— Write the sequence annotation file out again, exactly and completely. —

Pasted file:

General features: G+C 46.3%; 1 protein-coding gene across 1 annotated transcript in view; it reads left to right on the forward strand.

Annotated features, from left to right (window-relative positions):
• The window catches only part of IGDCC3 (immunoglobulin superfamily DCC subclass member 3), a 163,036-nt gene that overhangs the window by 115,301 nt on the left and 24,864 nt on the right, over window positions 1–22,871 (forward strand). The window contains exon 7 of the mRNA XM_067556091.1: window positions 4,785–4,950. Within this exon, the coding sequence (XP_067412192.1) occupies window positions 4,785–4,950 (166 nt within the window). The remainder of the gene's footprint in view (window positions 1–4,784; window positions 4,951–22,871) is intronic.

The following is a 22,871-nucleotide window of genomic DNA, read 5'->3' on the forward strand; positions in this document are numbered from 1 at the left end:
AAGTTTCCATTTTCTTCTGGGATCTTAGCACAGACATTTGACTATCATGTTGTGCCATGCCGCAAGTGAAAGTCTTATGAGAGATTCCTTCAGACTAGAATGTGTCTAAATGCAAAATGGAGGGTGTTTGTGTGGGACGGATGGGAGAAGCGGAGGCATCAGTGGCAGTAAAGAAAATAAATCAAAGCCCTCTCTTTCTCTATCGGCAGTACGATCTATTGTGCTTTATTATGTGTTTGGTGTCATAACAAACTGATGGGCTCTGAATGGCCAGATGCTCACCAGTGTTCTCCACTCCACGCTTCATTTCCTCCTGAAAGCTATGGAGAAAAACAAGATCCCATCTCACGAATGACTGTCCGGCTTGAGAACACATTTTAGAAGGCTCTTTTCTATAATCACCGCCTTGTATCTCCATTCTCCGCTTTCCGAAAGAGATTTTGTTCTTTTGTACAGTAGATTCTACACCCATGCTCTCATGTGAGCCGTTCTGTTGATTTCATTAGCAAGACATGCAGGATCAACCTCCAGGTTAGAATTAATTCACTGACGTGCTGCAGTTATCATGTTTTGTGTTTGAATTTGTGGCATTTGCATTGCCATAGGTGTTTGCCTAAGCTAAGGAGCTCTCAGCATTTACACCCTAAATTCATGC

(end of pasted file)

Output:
General features: G+C 46.3%; 1 protein-coding gene across 1 annotated transcript in view; it reads left to right on the forward strand.

Annotated features, from left to right (window-relative positions):
• The window catches only part of IGDCC3 (immunoglobulin superfamily DCC subclass member 3), a 163,036-nt gene that overhangs the window by 115,301 nt on the left and 24,864 nt on the right, over window positions 1–22,871 (forward strand). The window contains exon 7 of the mRNA XM_067556091.1: window positions 4,785–4,950. Within this exon, the coding sequence (XP_067412192.1) occupies window positions 4,785–4,950 (166 nt within the window). The remainder of the gene's footprint in view (window positions 1–4,784; window positions 4,951–22,871) is intronic.

The following is a 22,871-nucleotide window of genomic DNA, read 5'->3' on the forward strand; positions in this document are numbered from 1 at the left end:
AAGTTTCCATTTTCTTCTGGGATCTTAGCACAGACATTTGACTATCATGTTGTGCCATGCCGCAAGTGAAAGTCTTATGAGAGATTCCTTCAGACTAGAATGTGTCTAAATGCAAAATGGAGGGTGTTTGTGTGGGACGGATGGGAGAAGCGGAGGCATCAGTGGCAGTAAAGAAAATAAATCAAAGCCCTCTCTTTCTCTATCGGCAGTACGATCTATTGTGCTTTATTATGTGTTTGGTGTCATAACAAACTGATGGGCTCTGAATGGCCAGATGCTCACCAGTGTTCTCCACTCCACGCTTCATTTCCTCCTGAAAGCTATGGAGAAAAACAAGATCCCATCTCACGAATGACTGTCCGGCTTGAGAACACATTTTAGAAGGCTCTTTTCTATAATCACCGCCTTGTATCTCCATTCTCCGCTTTCCGAAAGAGATTTTGTTCTTTTGTACAGTAGATTCTACACCCATGCTCTCATGTGAGCCGTTCTGTTGATTTCATTAGCAAGACATGCAGGATCAACCTCCAGGTTAGAATTAATTCACTGACGTGCTGCAGTTATCATGTTTTGTGTTTGAATTTGTGGCATTTGCATTGCCATAGGTGTTTGCCTAAGCTAAGGAGCTCTCAGCATTTACACCCTAAATTCATGC